From the Worldwide Faith News archives

ELCA Council Hears Presiding Bishop's 'Ambivalence' Concerns

Date Mon, 19 Apr 2004 14:35:49 -0500


April 19, 2004

ELCA Council Hears Presiding Bishop's 'Ambivalence' Concerns

     CHICAGO (ELCA) -- The Rev. Mark S. Hanson, presiding bishop
of the Evangelical Lutheran Church in America (ELCA), asked a
series of questions of the ELCA Church Council focusing on what
he termed "ambivalence" within the church.  He suggested one key
answer to ambivalence is to "unabashedly declare the Easter story
of the Resurrection."
     The Church Council is the ELCA's board of directors and
serves as the legislative authority of the church between
churchwide assemblies.	The council met here April 17-18.
Assemblies are held every other year; the next is Aug. 8-14,
2005, in Orlando, Fla.
     In his report to the council, Hanson asked: "Are we a church
body filled with a growing sense of ambivalence, and, in such [a
climate], how do we lead?"
     He prefaced his remarks by saying that he hoped the council
would "hear of my profound gratitude to God for this church" and
that his questions were not intended to diminish his appreciation
for the council, churchwide staff and his colleagues in
     "I am absolutely convinced we are a church that is blessed,"
he said.  "For all of this, I say thanks be to God.  Yet, amidst
my thanksgiving .. I am left to wonder."
     Most church members don't begin their day ready to share the
"good news of Jesus Christ" and are not talking with children
about Jesus, a sign of ambivalence, he said.
     He asked if Lutherans are ambivalent about being Lutheran or
ambivalent about what the Lutheran "theology of the cross" means
in a culture preoccupied with possessions, power and authority.
     "Many in this church themselves aren't ambivalent about
being Lutheran.  They just suspect the rest of us of being
ambivalent, especially those of us in leadership," Hanson said.
"How many view the ELCA as 'someone else' . in Chicago, or at a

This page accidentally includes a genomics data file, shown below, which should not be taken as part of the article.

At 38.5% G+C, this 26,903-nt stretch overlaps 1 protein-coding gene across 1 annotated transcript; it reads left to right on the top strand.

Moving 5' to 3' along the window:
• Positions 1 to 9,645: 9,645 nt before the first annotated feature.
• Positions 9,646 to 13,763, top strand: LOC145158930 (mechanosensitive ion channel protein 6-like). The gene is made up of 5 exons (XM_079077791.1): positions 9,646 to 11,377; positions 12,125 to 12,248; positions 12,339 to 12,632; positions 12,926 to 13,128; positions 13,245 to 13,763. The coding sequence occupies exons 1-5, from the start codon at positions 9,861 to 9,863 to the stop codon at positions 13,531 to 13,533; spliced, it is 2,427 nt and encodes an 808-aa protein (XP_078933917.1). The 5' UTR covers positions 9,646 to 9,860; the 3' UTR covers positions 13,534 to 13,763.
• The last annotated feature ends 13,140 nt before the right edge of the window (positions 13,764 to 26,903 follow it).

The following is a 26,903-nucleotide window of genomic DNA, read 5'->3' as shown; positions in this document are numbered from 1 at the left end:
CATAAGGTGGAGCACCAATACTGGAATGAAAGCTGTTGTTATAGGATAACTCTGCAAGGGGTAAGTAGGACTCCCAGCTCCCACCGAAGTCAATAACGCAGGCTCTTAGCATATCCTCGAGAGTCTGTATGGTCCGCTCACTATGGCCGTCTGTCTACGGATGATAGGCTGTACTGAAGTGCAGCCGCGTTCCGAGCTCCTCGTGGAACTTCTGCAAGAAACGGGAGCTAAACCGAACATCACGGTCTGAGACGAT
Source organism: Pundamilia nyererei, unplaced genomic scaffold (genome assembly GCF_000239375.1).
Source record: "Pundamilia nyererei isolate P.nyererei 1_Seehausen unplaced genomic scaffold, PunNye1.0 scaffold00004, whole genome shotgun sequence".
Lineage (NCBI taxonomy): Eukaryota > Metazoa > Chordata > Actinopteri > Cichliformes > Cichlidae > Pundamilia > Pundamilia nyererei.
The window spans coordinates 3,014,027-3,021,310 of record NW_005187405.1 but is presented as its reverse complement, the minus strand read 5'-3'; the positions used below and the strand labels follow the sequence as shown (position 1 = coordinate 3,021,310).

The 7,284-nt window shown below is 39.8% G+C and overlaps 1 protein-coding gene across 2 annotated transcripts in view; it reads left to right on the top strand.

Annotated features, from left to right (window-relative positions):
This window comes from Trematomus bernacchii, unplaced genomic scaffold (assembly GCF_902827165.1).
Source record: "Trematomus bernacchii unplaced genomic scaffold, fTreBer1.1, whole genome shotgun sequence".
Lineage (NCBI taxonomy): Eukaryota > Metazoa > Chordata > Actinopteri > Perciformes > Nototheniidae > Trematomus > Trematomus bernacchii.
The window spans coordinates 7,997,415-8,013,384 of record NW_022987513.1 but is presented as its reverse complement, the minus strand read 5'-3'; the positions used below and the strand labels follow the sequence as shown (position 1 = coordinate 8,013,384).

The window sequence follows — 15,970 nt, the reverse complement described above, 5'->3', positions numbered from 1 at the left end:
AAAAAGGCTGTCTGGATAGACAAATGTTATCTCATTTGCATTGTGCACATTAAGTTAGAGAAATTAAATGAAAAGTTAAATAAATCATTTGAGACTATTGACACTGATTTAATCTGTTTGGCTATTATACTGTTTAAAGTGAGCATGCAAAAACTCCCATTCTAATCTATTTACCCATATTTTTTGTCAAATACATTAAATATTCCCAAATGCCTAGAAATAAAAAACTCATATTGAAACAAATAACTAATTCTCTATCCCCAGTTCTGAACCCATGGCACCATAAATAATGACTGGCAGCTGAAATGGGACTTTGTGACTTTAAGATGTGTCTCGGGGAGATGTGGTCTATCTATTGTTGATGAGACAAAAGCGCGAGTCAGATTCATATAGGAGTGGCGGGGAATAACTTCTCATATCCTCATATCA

synod assembly, at a council or in the office of bishop?"
     He asked the council if there is ambivalence in the ELCA
about being a multicultural and anti-racist church.
     "If there is a growing sense of ambivalence, what do we do
in leadership?" Hanson asked.
     Hanson suggested a series of answers to his own questions:
build relationships within the church; "tenaciously resist the
temptation to exert domination in our global relationships" and
"accompany" others; lead boldly; listen to God's Word;
"resolutely declare" that the ELCA's commitments for
implementation of its mission and vision statements permeate the
organization; work creatively and continuously to communicate
with people within this church; and pray for renewal of the ELCA
and for renewal of creation.
     "In the face of growing ambivalence, we grow in God's
amazing grace," he concluded.
     Hanson addressed a few other items in his report:
     + He thanked the Rev. David L. Miller, editor of The
Lutheran, the magazine of the ELCA, and the magazine's staff for
their work in producing the May 2004 issue.  That issue
highlights the ministries of the churchwide organization and
encourages gifts to the ELCA's "Vision for Mission," an annual
offering that supports churchwide ministries.
     + Hanson noted an expansion of a Division for Global Mission
program through which young adults serve the church abroad.  He
said at least 32 young adults are in the program this year, and
the number could rise to as many as 50.  Last year, 15 young
adults were in the program, he said.
     + Hanson welcomed the Rev. Raymond Schultz, national bishop
of the Evangelical Lutheran Church in Canada (ELCIC).  In a brief
address, Schultz told the council that his visit to the ELCA
council meeting was a follow-up to the Lutheran World Federation
assembly held last summer in Winnipeg, Manitoba.  In return,
Hanson will visit an upcoming meeting of the ELCIC council.
Schultz said the ELCA and ELCIC will "develop an agenda on how
the churches can relate more."	He said the ELCIC is in the midst
of a strategic planning process, and it has identified three
strategic directions for the church: to be a public voice of the
Lutheran church speaking to significant social issues; to re-
energize the ecumenical movement in Canada; and to raise up
models of "apostolic leadership" beyond the congregation.

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